Kat Hoyle Updated by Kat Hoyle

Cordyceps, which includes species such as Cordyceps sinensis and Cordyceps militaris, is one of the more unusual fungi, as it's also known to grow parasitically on insects and other arthropods (don’t let that put you off, though). In traditional Tibetan and Chinese medicines, cordyceps were a prized possession, often used as a tonic and aphrodisiac and reserved for the elite due to its rarity.

Cordyceps increased in popularity recently, thanks to the latest science finding an array of health benefits:

Athletic performance and energy: Cordyceps has been popularised for its potential to enhance athletic performance. Studies, such as one published in the Journal of Dietary Supplements, suggest that Cordyceps might increase VO2 max, indicating improved oxygen usage during exercise. (Hirsch et al., 2016)

Libido and reproductive function: Historically prized as an aphrodisiac, some scientific research supports its use in enhancing libido and reproductive function. A study in Life Sciences journal indicated that Cordyceps might improve testosterone production, suggesting a role in male fertility. (Hsu et al., 2003)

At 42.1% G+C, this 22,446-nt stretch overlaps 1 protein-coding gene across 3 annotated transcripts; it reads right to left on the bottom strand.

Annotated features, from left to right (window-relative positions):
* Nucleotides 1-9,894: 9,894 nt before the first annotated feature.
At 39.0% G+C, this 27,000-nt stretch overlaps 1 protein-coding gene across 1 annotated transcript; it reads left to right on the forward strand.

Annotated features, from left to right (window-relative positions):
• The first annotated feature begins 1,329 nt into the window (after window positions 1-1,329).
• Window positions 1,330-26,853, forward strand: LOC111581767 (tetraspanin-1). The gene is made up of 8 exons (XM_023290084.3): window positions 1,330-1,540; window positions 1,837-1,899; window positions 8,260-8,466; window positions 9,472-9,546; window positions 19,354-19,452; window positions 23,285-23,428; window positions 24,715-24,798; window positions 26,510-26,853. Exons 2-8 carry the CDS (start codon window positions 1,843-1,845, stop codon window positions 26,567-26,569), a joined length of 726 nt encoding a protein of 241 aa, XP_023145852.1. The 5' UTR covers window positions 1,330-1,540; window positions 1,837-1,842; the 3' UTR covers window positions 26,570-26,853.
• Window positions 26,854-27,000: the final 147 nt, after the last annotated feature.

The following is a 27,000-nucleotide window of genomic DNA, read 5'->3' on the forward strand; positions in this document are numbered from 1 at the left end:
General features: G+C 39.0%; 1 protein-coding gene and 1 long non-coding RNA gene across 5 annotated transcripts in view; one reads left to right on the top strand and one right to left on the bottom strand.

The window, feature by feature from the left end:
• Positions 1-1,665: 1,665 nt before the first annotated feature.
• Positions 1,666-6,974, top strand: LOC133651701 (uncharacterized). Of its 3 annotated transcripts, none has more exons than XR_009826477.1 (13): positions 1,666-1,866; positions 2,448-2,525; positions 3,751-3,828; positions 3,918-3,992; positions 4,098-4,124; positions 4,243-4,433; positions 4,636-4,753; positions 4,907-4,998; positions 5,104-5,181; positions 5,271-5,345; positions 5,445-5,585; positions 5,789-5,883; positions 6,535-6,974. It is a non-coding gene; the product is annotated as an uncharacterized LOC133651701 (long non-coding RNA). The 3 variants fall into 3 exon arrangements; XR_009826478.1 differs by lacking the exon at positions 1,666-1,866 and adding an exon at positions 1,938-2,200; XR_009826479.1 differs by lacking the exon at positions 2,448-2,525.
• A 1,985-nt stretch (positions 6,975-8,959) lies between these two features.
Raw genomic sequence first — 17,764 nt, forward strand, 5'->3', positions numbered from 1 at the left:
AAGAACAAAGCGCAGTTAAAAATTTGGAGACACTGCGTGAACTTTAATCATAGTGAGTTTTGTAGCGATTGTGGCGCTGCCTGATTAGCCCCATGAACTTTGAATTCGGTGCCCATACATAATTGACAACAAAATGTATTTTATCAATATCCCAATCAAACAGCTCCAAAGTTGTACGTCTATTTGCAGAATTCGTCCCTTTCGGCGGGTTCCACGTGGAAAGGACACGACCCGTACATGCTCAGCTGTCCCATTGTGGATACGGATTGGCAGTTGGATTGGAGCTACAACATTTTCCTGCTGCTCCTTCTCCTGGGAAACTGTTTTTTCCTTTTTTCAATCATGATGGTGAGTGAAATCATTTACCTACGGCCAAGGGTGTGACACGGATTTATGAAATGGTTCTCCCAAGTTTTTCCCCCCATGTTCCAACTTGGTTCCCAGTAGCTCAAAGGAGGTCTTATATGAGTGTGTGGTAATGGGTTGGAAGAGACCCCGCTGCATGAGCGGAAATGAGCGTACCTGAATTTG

Anti-cancer properties: Preliminary studies, such as one in the Phytotherapy Research journal, indicate that Cordyceps might have anti-tumour effects on various cancer cell lines, including lung and colon cancers. (Yoshida et al., 1989).

Kidney and liver health: Cordyceps has been researched for its protective effects on the kidneys and liver. A study in the American Journal of Chinese Medicine showed that the fungus could offer protective benefits against kidney damage in mice. (Li et al., 2006)

Try adding it to any hot drink, smoothie, shake or favourite recipe. It is very versatile. 

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